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America’s prices surged in March

Wall Street has been a bundle of nerves about potential spikes in inflation since Democrats passed $1.9 trillion in economic stimulus last month. And on Tuesday, some of the first signs of inflation came to pass.

Consumer prices for March rose 2.6% compared to the same month last year. They were lifted in particular by surging energy prices, including the cost of gasoline — which jumped 22.5% over the last 12 months ending in March.

Excluding volatile gas and food prices, America’s consumer prices still rose 1.6% from the previous year, data from the Bureau of Labor Statistics revealed. That was more than economists surveyed by Refinitiv had predicted.

In March alone, consumer prices climbed 0.6%. That was more than expected, as well as the largest increase since August 2012.

Stimulus sugar rush or long-term inflation?

The question remains: Is this a temporary sugar rush from stimulus or the start of longer-term inflation that could eat into corporate profits? We don’t have those answers yet.

Last week’s report on producer price inflation, which measures the change in sale prices for goods and services, also came in above expectations.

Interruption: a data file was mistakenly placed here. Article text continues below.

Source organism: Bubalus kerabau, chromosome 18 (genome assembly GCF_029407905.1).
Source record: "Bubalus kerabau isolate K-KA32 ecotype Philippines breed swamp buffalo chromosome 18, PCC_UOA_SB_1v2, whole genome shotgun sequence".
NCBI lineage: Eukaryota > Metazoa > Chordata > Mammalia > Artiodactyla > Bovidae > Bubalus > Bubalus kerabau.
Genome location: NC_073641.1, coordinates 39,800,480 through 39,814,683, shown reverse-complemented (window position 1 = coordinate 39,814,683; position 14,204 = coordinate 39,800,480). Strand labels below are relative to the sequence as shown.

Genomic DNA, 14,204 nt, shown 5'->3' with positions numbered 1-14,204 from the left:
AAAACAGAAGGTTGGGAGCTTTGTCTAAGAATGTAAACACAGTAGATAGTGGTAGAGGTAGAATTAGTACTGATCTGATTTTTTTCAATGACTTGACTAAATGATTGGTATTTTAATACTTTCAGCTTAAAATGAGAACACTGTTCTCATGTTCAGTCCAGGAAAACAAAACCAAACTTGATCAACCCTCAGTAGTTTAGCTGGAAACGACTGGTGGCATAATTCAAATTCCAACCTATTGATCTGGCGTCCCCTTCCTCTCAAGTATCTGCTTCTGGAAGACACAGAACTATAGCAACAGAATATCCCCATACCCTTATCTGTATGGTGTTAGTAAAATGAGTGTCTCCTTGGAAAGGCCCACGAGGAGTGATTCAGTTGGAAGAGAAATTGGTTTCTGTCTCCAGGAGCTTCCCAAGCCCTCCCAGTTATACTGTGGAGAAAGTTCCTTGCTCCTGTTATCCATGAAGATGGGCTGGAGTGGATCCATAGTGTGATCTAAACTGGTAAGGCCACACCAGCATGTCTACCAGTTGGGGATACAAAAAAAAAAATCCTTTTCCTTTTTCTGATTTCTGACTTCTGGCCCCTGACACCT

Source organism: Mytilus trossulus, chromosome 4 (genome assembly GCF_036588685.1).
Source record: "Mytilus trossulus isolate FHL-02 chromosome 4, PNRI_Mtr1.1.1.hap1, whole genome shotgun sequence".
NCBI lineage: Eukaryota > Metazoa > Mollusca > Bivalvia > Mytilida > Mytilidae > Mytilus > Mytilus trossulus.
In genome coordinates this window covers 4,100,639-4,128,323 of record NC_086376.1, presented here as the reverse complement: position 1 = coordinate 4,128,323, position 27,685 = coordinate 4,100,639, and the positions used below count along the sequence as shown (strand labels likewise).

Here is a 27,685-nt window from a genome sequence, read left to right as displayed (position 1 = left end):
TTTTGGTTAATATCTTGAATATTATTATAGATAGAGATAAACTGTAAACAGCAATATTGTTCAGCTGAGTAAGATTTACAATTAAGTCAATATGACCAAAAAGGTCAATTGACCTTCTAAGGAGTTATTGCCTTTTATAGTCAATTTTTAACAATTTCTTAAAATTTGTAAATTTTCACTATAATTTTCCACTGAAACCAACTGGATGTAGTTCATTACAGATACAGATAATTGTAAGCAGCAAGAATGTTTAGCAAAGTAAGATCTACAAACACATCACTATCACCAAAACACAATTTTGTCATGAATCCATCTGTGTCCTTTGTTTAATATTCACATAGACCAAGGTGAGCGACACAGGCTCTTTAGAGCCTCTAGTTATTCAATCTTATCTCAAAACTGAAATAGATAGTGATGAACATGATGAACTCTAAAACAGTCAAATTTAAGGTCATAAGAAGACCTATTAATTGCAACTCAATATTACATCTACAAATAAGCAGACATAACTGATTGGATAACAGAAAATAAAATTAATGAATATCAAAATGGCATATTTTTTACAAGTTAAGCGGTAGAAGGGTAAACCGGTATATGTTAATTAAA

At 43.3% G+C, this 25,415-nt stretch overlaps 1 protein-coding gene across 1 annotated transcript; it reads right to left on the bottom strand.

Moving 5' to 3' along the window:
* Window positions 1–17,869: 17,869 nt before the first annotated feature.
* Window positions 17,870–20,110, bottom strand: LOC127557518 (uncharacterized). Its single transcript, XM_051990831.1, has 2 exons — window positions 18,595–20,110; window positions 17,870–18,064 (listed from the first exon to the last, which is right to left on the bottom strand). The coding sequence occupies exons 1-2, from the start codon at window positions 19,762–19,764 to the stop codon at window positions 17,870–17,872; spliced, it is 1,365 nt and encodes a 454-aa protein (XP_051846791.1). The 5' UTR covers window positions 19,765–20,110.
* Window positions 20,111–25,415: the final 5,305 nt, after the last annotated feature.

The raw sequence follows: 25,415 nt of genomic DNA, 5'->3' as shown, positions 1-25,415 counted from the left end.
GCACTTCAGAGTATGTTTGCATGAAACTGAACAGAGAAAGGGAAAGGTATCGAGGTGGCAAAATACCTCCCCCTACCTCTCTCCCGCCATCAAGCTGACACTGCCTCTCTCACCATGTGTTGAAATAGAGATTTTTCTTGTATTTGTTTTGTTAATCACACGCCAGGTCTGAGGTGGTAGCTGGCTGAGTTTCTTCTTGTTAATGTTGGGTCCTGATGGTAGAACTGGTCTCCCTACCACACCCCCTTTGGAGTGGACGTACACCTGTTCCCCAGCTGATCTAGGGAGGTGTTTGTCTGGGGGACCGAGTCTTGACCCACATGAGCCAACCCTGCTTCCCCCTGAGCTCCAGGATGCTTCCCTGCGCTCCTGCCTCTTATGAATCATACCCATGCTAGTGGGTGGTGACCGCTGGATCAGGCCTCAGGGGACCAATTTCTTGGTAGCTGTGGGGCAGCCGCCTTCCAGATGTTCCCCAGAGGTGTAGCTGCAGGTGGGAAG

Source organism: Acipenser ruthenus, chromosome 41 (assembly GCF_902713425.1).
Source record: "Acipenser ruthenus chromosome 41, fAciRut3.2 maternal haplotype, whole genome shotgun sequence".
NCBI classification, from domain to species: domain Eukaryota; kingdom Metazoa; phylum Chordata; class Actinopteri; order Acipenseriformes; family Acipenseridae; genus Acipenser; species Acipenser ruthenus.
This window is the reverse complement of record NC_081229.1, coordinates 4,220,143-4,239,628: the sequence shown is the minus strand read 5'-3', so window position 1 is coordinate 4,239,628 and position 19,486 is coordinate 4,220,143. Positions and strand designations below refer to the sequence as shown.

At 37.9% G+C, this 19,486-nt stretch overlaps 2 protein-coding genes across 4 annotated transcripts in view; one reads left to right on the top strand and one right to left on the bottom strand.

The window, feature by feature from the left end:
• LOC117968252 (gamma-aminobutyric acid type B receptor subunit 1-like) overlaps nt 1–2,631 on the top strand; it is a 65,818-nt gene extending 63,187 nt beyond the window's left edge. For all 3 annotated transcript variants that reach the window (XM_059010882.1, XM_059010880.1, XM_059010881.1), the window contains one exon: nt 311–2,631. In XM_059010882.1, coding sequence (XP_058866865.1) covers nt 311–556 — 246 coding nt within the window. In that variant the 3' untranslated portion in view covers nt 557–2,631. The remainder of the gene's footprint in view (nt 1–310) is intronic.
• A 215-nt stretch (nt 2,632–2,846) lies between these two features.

Prices are rising as the economy is gathering steam. The great reopening fueled by the continuing vaccine rollout is helping to release some of the pent-up consumer demand.

But it’s important to note the context of the year-over-year comparisons, as prices pulled back significantly after the pandemic hit the US in March 2020 and shutdowns began.

Higher inflation is a good sign for the economic recovery. But investors worry that sudden price spikes will force the Federal Reserve to adjust its lose money policies sooner than hoped, which would be bad news for the stock market.

And because of the historical comparison, inflation will seem to rise rapidly into mid-year and add to the narrative that the Fed isn’t seeing the inflation risk. But prices increases will moderate in the second half of the year as historical comparisons will be more favorable, said Action Economics’ chief economist Mike Englund.

“The steep climb in year-over-year inflation into mid-year will add to the market narrative that the Fed may be under-appreciating upside inflation risks, though y/y gains will moderate into Q3 and Q4 as comparisons become easier.

The Fed has repeatedly said that inflation would need to run above its target of around 2% for a while, and that other factors, including a recovery of the labor market, were also key to changes in monetary policy.

Article Topic Follows: Money

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